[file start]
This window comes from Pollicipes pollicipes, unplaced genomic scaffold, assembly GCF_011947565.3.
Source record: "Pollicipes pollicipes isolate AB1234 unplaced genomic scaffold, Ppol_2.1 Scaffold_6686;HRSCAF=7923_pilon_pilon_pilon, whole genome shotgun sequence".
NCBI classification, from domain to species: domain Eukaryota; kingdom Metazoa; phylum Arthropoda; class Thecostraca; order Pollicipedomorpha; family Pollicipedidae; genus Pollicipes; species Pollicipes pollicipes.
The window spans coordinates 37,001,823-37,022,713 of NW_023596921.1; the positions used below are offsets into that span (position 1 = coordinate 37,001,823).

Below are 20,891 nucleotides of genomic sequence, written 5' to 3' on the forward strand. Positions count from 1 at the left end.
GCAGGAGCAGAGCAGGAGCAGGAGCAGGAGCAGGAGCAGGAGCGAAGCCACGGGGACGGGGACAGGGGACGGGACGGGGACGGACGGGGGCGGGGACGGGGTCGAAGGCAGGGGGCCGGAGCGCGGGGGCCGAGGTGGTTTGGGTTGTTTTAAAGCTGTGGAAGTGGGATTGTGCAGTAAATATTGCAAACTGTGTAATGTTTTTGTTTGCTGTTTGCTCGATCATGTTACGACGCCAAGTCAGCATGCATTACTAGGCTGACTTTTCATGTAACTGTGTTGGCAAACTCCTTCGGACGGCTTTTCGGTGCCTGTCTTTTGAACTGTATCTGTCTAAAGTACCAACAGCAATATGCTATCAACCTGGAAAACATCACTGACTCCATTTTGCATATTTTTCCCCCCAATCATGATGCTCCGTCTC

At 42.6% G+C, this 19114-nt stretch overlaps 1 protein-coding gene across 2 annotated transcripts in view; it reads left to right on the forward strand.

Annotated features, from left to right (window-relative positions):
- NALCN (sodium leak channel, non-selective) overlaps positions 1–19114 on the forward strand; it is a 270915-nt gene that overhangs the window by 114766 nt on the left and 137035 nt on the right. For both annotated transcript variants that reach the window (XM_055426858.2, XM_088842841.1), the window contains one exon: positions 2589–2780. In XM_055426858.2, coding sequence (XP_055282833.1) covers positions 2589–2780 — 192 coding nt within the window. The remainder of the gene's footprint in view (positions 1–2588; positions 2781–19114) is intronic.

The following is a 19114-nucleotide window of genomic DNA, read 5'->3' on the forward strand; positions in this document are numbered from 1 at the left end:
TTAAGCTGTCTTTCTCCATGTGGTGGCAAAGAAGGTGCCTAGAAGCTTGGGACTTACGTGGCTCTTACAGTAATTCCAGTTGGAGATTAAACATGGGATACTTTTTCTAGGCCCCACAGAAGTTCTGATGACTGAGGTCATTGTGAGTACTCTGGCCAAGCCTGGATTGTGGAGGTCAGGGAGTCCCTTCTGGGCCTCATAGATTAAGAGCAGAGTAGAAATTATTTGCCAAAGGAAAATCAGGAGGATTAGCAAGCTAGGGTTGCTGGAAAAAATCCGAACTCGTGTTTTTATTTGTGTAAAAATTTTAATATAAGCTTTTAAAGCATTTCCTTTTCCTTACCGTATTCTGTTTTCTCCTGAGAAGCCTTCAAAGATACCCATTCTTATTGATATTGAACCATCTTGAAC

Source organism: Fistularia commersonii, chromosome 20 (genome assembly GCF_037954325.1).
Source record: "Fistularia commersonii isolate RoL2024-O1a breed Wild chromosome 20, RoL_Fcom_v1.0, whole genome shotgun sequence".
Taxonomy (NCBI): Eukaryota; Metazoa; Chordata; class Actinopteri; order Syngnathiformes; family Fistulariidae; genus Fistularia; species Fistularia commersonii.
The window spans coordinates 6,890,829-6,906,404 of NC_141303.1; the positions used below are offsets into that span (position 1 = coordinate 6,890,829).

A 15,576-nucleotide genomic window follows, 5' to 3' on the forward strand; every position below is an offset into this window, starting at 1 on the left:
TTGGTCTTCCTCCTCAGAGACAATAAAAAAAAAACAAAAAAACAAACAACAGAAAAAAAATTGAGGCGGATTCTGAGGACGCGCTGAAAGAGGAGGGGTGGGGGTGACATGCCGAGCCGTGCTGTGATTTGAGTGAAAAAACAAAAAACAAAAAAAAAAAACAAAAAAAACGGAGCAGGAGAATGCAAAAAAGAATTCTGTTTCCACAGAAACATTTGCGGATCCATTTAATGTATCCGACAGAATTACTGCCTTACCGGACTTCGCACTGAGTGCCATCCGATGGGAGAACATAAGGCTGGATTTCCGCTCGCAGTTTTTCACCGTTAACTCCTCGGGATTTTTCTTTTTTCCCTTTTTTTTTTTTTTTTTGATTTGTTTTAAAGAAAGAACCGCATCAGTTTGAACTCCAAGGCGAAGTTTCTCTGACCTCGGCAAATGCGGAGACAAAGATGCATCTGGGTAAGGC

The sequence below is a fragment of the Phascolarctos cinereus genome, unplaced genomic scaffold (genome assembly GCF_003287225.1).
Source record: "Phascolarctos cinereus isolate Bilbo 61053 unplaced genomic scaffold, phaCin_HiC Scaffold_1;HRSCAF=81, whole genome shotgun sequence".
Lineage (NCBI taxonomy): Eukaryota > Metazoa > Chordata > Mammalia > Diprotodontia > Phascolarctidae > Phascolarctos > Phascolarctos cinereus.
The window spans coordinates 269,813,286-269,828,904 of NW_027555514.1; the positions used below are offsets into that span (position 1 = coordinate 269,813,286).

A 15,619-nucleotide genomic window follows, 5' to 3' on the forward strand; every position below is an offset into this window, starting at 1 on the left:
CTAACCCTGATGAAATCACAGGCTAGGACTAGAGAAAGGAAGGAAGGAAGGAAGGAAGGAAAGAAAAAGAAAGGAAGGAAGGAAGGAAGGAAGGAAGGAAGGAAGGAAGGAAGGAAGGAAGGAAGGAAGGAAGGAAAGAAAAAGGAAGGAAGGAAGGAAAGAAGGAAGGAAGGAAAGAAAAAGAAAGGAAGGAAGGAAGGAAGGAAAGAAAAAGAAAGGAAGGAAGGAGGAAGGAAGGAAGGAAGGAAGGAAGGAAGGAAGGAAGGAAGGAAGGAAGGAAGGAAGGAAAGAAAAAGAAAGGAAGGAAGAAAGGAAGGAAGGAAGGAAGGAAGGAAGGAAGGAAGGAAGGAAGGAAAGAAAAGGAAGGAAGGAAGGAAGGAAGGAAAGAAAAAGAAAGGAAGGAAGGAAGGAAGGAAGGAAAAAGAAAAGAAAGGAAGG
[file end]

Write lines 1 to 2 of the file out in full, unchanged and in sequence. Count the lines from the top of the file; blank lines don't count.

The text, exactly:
This window comes from Pollicipes pollicipes, unplaced genomic scaffold, assembly GCF_011947565.3.
Source record: "Pollicipes pollicipes isolate AB1234 unplaced genomic scaffold, Ppol_2.1 Scaffold_6686;HRSCAF=7923_pilon_pilon_pilon, whole genome shotgun sequence".